Retail demand for fresh pork continues to hold strong, but the supply chain is struggling due to fluctuations in the global export market.
Those supply chain issues have resulted in low and unstable prices that the industry is working through, said Jim Rogers, senior vice president of Arkansas City, Kan.-based Creekstone Farms.
“What’s encouraging is that consumer demand remains high and steady, and due to the market’s current pricing volatility, shoppers are currently able to get a great value on pork when they’re filling their baskets at the supermarket,” Rogers said. “Overall, pork continues to be a win for shoppers who are looking for an accessible premium protein and an elevated eating experience.”
According to recent consumer research, two-thirds of shoppers believe that pork is a good value compared to other meat proteins — and price is still the number one indicator of purchasing intent.
Dollar sales of both pork and beef are up since 2020, with pork (3%) slightly outpacing beef (2.5%), according to Nielsen data cited by Rikki Ingram, director of fresh meats marketing for Springdale, Ark.-based Tyson Foods.
That difference is not a factor of price inflation, she said, because the price of pork and beef increased at similar rates in that time (12.1% and 12.4%, respectively).
“We know inflation is impacting consumers’ shopping habits,” Ingram said. “For example, they may be trading proteins based on price or upgrading to premium cuts in lieu of dining out. With that change in behavior comes a valuable opportunity to educate consumers on all the benefits pork has to offer.”
Namely: it’s versatile and rich in flavor, and it can help consumers’ dollars stretch a bit further when shopping for nutritious protein for their families.
“Pork is truly the perfect protein in inflationary times.”
Despite the inflationary climate, Merriam, Kan.-based Seaboard Foods, producers of Prairie Fresh meats, is seeing stronger demand for Prairie Fresh Signature, the brand’s pre-seasoned and marinated pork products, said Emma Pierce, brand manager.
“Consumers are looking for ways to save time, while still putting a nutritious flavorful meal on the table,” she said.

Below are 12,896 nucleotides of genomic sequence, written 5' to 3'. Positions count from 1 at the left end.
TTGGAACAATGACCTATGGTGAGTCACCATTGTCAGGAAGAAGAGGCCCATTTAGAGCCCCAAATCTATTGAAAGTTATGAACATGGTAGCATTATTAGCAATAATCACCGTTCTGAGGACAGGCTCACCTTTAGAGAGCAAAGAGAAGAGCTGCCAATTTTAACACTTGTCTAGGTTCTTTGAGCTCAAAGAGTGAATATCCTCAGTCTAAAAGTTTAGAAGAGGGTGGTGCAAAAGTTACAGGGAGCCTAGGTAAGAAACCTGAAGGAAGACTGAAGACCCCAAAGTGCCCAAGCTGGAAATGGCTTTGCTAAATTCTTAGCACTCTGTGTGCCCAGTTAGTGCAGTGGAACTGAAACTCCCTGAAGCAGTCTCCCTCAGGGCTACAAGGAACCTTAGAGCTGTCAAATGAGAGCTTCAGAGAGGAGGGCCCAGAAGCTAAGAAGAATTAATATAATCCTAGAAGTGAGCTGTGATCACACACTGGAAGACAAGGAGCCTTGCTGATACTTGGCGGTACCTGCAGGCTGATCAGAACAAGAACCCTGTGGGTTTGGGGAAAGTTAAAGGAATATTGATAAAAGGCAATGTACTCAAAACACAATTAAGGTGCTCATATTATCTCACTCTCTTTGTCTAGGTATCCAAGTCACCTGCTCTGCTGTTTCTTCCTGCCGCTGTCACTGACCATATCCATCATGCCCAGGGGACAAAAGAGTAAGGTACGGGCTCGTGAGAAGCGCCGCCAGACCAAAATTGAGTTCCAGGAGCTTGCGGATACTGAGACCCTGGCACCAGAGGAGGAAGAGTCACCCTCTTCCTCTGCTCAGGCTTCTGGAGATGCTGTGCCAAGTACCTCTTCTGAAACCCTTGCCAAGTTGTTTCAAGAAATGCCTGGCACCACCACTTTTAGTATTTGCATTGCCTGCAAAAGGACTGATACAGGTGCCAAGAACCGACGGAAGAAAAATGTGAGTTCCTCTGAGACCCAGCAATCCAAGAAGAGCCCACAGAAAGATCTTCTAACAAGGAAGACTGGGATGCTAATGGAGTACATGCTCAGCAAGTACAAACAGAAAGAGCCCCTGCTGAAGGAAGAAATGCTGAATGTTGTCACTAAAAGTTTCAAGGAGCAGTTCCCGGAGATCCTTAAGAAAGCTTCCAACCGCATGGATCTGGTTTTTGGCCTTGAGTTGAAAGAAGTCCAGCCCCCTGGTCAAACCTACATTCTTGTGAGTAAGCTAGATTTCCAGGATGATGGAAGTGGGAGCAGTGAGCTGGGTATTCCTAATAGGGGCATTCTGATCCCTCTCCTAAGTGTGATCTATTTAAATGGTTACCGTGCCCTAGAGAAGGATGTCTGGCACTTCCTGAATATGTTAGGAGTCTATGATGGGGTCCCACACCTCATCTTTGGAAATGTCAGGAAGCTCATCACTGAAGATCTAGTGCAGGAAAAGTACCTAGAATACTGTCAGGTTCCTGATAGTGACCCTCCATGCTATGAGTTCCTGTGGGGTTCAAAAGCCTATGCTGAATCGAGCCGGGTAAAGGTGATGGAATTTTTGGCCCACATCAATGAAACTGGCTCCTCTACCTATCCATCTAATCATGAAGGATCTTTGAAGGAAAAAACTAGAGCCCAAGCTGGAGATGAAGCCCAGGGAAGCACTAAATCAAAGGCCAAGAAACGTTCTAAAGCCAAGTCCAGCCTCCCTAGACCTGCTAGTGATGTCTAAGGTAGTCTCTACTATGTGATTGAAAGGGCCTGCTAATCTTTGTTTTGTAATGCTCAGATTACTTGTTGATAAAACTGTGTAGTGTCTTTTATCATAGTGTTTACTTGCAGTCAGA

Pork, Pierce added, offers tremendous value for shoppers who are navigating the current inflationary environment. It’s available to consumers in a variety of cuts that are economical and well-suited for numerous cuisines and occasions, giving shoppers a unique canvas for culinary creativity.
“We’re committed to working with retail customers to set promotional deals and lend merchandising support to help drive branded pork sales.”
Right on the heels of price among the top reasons consumers choose pork are packaging callouts highlighting additional attributes that are important to consumers.
That, Rogers said, is why Creekstone offers a premium claims-based product, All-Natural Heritage Duroc Pork. The on-package labeling tells a powerful story about the product and the Creekstone brand.
“Consumers can see at a glance that our pork has no antibiotics and no added hormones. It also tells the consumer that our pork is Heritage Duroc, a breed that yields more marbling and delivers on flavor and taste.”
The claims let shoppers know that while pork is a great value, Creekstone has an elevated offering and has similar premium attributes to what they’re used to seeing on the company’s beef labels.
One thing Creekstone is excited about in 2023 is continuing to find ways to educate shoppers about what pork label claims mean, and why they’re a sign of added value. The company does this by sharing its story on its social platforms and website and by partnering with its retail customers to provide point-of-sale materials.
“The end result is that we’re creating the same kind of top-tier pork program that consumers would expect with our beef products.”
Getting the word out
Even when chicken and pork are retailing for about the same price per pound, research says that consumers still see chicken as the more economical option of the two proteins, so there’s educational work to be done.
One solution, Ingram said, is a new approach to segmentation in the retail meat case.
When consumers enter the grocery store, they have a variety of options of beef and chicken to choose from. Tyson recommends that retailers segment pork similarly, specifically by production claims or by quality attributes (Tyson’s dual-tier Chairman’s Reserve Premium and Prime Pork products).
“This allows retailers to expand the appeal of pork, without limiting options,” Ingram said. “Ultimately, understanding shoppers’ purchase drivers can help retailers sell more pork.”
For pork consumers today, she added, a majority say that price is one of the top two factors when making a purchase decision. Quality claims come in second, with 28% of consumers considering it as a top two factor.
The demand for case-ready products continues to rise, and Tyson’s Chairman’s Reserve Meats brand is constantly looking to expand its case-ready offerings.
Two new Chairman’s Reserve pork products launched recently at Albertson’s stores in the Portland, Ore., market: a bone-in pork tomahawk chop and a bone-in pork chop.
They join other case-ready offerings including a ribeye pork chop, boneless loin chop and thick-cut New York and bone-in pork chops.
In other case-ready news, Tyson recently introduced its Natural Premium Pork case-ready line at the Annual Meat Conference. The line features cuts including bone-in and boneless loins, pork sirloin and pork shoulder butt and offers consumers a tender, juicy, consistent case-ready pork option from the Tyson brand they know and trust, Ingram said.
“We also recently launched an innovative cut that is disrupting the category with its unique shape and tender eating experience — the boneless pork loin griller steak.”